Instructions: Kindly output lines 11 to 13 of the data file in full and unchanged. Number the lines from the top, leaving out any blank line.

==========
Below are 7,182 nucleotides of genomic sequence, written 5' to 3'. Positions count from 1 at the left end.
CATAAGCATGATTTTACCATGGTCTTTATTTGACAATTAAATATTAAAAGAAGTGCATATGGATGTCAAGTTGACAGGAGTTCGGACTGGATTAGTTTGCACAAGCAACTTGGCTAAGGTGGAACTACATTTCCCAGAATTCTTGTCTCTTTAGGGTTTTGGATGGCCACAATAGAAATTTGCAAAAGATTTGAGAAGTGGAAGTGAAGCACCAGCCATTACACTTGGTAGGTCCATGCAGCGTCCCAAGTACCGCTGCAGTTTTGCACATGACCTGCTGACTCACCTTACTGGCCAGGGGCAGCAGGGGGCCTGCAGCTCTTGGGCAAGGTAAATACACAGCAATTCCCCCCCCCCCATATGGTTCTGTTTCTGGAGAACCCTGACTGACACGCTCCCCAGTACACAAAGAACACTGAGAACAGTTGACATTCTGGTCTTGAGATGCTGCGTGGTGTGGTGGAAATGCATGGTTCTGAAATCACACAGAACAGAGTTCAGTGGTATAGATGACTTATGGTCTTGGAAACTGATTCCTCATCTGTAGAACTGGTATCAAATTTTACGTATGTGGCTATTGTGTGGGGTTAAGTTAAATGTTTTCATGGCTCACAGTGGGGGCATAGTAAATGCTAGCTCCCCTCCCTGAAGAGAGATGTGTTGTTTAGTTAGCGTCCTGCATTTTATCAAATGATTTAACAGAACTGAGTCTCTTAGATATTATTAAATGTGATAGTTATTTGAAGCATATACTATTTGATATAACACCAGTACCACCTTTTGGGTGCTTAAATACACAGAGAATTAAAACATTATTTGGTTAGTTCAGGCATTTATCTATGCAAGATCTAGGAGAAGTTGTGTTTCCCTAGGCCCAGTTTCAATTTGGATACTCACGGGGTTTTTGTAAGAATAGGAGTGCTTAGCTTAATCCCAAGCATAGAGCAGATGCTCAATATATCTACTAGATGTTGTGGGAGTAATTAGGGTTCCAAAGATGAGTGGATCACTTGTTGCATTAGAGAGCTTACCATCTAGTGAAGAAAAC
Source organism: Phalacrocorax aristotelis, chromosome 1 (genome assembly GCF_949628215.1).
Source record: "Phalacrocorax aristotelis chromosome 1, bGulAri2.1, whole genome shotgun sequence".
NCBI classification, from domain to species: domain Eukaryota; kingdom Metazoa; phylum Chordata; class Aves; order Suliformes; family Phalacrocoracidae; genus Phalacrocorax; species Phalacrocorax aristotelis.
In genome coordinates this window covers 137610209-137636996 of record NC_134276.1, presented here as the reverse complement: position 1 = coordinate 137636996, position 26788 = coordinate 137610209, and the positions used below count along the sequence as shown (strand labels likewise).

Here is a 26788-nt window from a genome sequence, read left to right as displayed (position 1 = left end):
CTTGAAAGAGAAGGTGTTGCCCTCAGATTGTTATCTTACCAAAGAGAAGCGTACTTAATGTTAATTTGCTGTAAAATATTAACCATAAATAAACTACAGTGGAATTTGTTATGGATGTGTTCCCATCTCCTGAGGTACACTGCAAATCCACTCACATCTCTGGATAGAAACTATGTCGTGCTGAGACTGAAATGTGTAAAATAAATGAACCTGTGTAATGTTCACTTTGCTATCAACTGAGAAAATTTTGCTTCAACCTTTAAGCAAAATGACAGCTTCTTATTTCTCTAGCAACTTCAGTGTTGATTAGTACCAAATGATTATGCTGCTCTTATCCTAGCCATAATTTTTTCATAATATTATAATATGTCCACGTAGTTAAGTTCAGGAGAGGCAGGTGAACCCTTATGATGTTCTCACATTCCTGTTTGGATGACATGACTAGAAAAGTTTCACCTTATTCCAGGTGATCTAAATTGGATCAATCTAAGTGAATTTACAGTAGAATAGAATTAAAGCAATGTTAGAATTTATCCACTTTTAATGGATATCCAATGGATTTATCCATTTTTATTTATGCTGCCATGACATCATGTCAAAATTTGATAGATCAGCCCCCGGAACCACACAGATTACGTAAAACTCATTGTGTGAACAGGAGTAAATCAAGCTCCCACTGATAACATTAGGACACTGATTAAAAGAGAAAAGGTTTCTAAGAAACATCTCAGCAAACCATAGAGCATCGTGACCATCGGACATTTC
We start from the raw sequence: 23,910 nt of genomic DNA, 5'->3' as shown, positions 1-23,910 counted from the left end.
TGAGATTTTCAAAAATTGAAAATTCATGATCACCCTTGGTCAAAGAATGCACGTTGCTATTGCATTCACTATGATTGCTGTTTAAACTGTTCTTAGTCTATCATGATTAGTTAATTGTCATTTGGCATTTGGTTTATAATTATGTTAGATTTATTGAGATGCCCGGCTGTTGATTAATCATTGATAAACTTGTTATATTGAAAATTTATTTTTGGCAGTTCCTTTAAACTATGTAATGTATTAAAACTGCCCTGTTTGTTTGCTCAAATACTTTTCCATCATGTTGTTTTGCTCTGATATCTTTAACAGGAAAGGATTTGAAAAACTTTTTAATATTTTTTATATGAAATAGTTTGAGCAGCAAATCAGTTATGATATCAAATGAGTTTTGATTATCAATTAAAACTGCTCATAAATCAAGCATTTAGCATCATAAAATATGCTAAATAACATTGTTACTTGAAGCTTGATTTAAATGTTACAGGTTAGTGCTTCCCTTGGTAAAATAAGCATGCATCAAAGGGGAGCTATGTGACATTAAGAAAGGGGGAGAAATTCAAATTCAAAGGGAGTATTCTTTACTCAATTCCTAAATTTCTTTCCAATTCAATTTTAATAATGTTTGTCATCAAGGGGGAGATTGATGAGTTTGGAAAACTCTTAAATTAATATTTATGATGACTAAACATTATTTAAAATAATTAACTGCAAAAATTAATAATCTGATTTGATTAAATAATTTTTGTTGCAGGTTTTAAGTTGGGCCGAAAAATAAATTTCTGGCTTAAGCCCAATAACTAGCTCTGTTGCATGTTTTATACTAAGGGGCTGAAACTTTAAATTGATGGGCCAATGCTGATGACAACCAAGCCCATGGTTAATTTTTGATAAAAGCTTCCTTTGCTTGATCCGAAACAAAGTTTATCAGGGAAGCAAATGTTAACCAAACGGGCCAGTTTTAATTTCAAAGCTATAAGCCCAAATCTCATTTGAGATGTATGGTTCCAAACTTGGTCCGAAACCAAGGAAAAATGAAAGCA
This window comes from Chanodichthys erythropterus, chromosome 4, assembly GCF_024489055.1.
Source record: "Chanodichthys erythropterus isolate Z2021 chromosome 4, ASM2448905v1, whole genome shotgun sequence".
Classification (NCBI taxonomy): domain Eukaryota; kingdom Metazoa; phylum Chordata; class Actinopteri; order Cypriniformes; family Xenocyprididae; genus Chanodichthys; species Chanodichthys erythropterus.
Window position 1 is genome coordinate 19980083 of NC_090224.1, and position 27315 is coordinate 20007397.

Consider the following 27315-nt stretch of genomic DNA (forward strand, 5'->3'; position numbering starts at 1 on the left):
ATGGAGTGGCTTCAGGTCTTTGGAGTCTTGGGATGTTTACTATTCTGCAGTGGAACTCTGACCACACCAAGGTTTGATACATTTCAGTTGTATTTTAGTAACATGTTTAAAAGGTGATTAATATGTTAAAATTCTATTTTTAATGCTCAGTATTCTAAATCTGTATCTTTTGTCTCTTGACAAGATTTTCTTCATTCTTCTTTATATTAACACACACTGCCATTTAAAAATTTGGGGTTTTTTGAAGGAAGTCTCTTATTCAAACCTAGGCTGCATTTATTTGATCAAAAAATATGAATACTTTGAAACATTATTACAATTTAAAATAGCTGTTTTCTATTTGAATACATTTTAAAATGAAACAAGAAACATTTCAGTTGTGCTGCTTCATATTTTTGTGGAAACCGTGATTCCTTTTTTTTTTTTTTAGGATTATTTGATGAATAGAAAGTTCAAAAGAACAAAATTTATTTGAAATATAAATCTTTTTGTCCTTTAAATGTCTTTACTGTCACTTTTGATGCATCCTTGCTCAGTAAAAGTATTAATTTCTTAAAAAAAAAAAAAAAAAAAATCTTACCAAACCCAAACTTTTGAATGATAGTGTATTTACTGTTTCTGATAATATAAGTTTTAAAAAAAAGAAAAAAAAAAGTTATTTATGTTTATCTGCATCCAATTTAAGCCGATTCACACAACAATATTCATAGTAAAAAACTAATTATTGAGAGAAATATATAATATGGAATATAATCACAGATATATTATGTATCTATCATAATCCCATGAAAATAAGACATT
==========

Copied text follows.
This window comes from Chanodichthys erythropterus, chromosome 4, assembly GCF_024489055.1.
Source record: "Chanodichthys erythropterus isolate Z2021 chromosome 4, ASM2448905v1, whole genome shotgun sequence".
Classification (NCBI taxonomy): domain Eukaryota; kingdom Metazoa; phylum Chordata; class Actinopteri; order Cypriniformes; family Xenocyprididae; genus Chanodichthys; species Chanodichthys erythropterus.